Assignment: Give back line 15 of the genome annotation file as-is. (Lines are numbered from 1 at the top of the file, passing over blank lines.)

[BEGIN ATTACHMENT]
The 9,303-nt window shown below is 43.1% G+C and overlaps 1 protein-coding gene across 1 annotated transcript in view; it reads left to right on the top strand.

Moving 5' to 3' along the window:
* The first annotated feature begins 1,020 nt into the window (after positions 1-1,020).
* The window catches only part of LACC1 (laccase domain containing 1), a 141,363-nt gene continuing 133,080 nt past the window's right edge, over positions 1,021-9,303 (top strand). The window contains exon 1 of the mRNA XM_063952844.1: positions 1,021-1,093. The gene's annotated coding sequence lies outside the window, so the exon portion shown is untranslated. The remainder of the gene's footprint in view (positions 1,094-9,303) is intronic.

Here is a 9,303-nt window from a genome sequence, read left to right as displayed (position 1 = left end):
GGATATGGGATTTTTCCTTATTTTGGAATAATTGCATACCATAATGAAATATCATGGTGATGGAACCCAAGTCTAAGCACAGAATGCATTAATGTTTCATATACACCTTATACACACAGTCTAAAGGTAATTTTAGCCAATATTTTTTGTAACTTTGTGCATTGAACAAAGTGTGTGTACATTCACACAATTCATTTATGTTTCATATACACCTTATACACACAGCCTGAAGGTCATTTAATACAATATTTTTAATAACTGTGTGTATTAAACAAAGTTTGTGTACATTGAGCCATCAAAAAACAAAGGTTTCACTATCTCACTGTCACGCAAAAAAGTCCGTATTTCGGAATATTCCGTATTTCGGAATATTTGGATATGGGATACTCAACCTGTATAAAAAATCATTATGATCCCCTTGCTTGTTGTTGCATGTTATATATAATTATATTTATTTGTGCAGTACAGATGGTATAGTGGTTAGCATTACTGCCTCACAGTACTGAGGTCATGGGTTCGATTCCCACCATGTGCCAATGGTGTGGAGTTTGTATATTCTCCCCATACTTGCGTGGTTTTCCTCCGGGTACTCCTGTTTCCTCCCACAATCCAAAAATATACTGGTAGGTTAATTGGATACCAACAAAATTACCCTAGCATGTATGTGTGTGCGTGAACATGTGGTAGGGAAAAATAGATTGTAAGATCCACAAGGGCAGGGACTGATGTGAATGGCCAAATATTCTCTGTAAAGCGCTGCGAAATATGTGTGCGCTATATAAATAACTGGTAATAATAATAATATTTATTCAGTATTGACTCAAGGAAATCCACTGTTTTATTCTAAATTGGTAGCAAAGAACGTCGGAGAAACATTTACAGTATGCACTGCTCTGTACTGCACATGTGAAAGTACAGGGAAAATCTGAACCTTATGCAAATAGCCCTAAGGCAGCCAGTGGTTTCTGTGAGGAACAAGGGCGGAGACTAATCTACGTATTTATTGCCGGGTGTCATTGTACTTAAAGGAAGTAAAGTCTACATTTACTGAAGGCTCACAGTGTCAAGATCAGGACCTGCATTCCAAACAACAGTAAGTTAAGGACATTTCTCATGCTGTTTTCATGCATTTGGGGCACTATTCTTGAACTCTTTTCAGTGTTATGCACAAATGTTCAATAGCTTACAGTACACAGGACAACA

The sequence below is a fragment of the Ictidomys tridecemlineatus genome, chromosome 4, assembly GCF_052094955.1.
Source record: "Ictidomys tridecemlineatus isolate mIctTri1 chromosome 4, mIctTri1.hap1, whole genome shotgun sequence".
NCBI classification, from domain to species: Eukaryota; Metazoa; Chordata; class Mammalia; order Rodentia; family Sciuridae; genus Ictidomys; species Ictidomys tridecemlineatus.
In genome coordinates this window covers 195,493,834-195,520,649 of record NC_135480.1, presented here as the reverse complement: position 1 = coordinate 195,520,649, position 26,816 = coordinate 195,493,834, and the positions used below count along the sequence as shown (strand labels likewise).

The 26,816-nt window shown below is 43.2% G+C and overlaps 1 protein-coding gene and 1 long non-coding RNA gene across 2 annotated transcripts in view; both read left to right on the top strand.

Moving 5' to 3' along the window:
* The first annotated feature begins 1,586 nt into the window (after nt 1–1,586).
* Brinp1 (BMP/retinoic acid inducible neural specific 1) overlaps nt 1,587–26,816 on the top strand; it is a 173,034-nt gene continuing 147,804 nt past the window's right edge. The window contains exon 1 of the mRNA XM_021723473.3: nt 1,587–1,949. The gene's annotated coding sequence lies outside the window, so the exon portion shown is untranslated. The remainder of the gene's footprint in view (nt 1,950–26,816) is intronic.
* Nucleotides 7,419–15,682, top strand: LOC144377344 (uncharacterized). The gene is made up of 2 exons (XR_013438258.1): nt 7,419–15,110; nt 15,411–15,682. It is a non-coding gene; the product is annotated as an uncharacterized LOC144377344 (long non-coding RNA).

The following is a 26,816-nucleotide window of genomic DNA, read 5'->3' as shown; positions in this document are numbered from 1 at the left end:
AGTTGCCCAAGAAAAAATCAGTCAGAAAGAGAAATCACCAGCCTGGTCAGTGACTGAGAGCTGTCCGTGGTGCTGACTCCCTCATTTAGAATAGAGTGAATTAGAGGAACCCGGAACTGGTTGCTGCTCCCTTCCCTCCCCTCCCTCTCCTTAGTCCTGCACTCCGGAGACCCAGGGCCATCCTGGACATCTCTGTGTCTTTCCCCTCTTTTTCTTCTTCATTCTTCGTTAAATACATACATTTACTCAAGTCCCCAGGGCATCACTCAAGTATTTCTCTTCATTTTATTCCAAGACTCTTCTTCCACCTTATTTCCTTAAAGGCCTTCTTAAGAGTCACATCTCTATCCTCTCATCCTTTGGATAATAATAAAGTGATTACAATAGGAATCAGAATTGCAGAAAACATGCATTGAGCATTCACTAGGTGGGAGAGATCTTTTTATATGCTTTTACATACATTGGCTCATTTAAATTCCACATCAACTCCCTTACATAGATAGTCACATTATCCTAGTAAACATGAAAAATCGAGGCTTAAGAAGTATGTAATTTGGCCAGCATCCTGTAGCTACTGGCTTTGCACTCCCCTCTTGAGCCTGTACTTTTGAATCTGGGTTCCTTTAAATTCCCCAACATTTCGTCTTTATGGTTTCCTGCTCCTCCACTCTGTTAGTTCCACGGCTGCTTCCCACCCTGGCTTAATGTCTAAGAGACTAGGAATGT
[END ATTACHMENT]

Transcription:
* Nucleotides 7,419–15,682, top strand: LOC144377344 (uncharacterized). The gene is made up of 2 exons (XR_013438258.1): nt 7,419–15,110; nt 15,411–15,682. It is a non-coding gene; the product is annotated as an uncharacterized LOC144377344 (long non-coding RNA).